Botox..For plantar fasciitis? Really?
We found this article (1) in one of our favorite journals, Lower Extremity Review , and were a little surprised. Let us get this straight: you are going to take one of the the most poisonous biological neurotoxins known (1) and inject it into your calf and foot?
The article in LER is well written and the results (thankfully) were inconclusive regarding its usage. They do cite 3 studies (with two by the same lead author) where it has been effective (2-4). Yes, it is better than saline (5) (but not as good as extracorporeal shock wave therapy (6)), and better than placebo (7-10) but considerably more risky.
So the premise is “if the muscle is dysfunctional, then let’s just take it out of the equation”. But this really doesn’t fix the problem, it just covers up the symptom. And what about the other potential side effects since botulinum toxin acts not only at the neuromuscular junction, blocking the release of acetylcholine, but also at the autonomic ganglia, postganglionic parasympathetic nerve endings, as well as the post ganglionic sympathetics that use acetylcholine (capillaries of skin, piloerector muscles and sweat glands) (11)?.
In our experience, most cases of plantar fasciitis are secondary to lack of forefoot rocker, lack of ankle rocker, lack of hip extension or in some cases, direct trauma. Wouldn’t it make more sense to strengthen the anterior compartment to reciprocally inhibit the posterior compartment, increasing ankle dorsiflexion and hip extension? We find, oftentimes, treating only the area of chief complaint and not what is "driving the bus" can offer temporary, symptomatic relief but not long standing pathmechanics or pathoanatomy.
Just like the road to enlightenment, there are no shortcuts in treating plantar fasciitis and if you are not going to treat the cause, then be prepared to reap what you sow.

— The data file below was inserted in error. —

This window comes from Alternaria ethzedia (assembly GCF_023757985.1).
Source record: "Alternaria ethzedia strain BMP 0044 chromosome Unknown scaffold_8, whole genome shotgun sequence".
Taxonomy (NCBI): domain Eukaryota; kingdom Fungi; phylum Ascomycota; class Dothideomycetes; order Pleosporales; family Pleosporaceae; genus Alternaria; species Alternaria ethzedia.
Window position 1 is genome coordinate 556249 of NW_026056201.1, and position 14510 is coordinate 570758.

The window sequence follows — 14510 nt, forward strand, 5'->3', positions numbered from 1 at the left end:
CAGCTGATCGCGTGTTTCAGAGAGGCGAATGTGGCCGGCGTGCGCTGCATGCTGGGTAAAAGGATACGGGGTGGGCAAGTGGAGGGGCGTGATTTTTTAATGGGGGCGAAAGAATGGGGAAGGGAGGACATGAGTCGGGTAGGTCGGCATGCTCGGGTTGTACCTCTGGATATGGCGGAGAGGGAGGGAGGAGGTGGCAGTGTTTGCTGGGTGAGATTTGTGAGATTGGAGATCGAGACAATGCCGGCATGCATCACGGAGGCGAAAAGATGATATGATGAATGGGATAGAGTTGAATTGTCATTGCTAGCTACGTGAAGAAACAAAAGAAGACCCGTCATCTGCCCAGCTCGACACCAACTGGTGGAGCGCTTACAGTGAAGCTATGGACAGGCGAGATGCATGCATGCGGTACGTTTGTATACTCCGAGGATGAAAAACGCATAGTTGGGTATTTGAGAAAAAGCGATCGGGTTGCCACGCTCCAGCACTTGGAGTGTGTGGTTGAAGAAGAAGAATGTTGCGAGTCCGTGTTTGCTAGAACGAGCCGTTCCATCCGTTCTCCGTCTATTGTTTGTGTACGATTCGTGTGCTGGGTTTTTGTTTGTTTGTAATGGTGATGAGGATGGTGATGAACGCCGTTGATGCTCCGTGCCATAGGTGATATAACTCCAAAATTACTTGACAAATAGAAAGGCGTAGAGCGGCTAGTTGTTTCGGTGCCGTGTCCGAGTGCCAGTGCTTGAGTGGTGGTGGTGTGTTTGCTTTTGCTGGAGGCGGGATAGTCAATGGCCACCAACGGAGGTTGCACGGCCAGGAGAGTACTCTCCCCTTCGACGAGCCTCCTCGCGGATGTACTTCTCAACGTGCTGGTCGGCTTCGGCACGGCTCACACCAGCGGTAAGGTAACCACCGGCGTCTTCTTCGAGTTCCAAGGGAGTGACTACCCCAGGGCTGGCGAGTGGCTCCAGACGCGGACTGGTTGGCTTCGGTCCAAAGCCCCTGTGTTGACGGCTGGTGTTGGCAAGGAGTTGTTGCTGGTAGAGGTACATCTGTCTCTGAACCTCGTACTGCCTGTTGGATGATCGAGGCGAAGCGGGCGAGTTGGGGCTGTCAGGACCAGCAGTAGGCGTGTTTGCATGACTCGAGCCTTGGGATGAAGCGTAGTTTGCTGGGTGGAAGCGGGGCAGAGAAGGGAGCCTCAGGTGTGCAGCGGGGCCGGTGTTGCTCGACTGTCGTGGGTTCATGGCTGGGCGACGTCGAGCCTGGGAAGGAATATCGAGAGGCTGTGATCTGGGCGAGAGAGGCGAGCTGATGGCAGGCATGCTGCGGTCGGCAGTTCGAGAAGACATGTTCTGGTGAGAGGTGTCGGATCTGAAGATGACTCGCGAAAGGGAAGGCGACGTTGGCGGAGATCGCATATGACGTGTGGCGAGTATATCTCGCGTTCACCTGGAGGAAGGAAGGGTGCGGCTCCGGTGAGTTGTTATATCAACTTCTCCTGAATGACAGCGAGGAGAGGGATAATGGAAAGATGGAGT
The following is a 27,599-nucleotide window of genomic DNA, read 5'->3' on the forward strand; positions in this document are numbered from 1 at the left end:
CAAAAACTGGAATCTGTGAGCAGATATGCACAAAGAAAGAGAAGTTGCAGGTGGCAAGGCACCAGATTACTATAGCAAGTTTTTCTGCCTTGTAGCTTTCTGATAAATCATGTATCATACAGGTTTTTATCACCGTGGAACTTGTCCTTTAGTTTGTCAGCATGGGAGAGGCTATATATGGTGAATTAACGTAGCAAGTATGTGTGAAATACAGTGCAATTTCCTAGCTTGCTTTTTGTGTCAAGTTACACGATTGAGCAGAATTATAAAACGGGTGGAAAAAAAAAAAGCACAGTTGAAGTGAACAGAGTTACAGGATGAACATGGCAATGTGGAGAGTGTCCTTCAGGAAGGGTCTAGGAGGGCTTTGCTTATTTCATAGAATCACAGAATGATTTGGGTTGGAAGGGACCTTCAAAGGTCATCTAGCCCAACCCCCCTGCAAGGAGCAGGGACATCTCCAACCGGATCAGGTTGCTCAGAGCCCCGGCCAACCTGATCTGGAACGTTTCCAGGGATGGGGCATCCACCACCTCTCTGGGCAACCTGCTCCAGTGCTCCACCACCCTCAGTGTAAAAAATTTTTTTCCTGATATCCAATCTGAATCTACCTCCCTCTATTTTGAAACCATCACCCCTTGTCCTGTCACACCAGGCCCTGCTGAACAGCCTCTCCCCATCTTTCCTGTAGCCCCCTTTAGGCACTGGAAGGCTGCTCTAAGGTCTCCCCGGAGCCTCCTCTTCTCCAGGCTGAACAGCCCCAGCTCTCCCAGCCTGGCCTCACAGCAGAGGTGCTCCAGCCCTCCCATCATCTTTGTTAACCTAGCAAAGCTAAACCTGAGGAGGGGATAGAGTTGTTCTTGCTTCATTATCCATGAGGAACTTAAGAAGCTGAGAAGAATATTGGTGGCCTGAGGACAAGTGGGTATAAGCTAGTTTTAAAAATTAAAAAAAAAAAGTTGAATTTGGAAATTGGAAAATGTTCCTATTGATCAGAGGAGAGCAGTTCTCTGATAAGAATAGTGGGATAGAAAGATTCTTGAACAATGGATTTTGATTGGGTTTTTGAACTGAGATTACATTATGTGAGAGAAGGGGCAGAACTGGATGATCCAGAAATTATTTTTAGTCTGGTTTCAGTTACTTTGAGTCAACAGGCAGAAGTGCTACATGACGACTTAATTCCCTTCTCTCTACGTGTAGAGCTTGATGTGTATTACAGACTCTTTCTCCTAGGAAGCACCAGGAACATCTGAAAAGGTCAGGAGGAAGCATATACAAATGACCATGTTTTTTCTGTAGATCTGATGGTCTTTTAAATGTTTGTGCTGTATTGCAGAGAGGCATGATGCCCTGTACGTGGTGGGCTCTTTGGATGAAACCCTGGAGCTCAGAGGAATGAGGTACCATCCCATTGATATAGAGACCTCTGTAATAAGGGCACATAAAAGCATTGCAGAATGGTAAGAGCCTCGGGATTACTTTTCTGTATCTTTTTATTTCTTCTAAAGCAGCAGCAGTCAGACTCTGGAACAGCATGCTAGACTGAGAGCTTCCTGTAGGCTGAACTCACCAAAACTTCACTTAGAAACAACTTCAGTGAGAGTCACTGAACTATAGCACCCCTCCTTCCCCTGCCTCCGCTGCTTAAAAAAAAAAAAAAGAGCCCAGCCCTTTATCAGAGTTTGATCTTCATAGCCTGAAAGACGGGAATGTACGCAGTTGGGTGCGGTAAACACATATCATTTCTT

Dr Ivo Waerlop, one of The Gait Guys
#botox #plantarfascitis #badideas #gaitproblem #thegaitguys
2. Elizondo-Rodriguez J, Araujo-Lopez Y, Moreno-Gonzalez JA, Cardenas-Estrada E,
Mendoza-Lemus O, Acosta-Olivo C. A comparison of botulinum toxin A and intralesional steroids for the treatment of plantar fasciitis: A randomized, double-blinded study. Foot Ankle Int.
3. Díaz-Llopis IV, Rodríquez-Ruíz CM, Mulet-Perry S, Mondéjar-Gómez FJ., Climent-Barberá JM., Cholbi-Llobel F. Randomized controlled study of the efficacy of the injection of botulinum toxin type A versus corticosteroids in chronic plantar fasciitis: results at one and six months. Clin Rehabil. 2012;26(7):594-606.
4. Díaz-Llopis IV, Gómez-Gallego D, Mondéjar-Gómez FJ, López-García A, Climent-Barberá JM, Rodríguez-Ruiz CM. (2013). Botulinum toxin type A in chronic plantar fasciitis: clinical effects one year after injection. Clin Rehabil. 2013;27(8):681-685.
6. Roca B, Mendoza MA, Roca M. Comparison of extracorporeal shock wave therapy with botulinum toxin type A in the treatment of plantar fasciitis. Disabil Rehabil. 2016 Oct;38(21):2114-21. doi: 10.3109/09638288.2015.1114036. Epub 2016 Mar 1
7. Babcock MS, Foster L, Pasquina P, Jabbari B. Treatment of pain attributed by plantar fasciitis with botulinum toxin A: a short-term randomized, placebo-controlled, double blinded study. Am J Phys Med Rehabil. 2005;84(9):649-654.
8. Samant PD, Kale SY, Ahmed S, Asif A, Fefar M, Singh SD. Randomized controlled study comparing clinical outcomes after injection botulinum toxin type A versus corticosteroids in chronic plantar fasciitis. Int J Res Orthop. 2018;4(4):672-675.
9. Huang YC, Wei SH, Wang HK, Lieu FK. Ultrasonographic guided botulinum toxin type A treatment for plantar fasciitis: an outcome-based investigation for treating pain and gait changes. J Rehabil Med. 2010;42(2):136-140.
10. Ahmad J, Ahmad SH, Jones K. Treatment of plantar fasciitis with botulinum toxin. Foot Ankle Int. 2017;38(1):1-7.
11. Nigam PK, Nigam A. Botulinum toxin. Indian J Dermatol. 2010;55(1):8–14. doi:10.4103/0019-5154.60343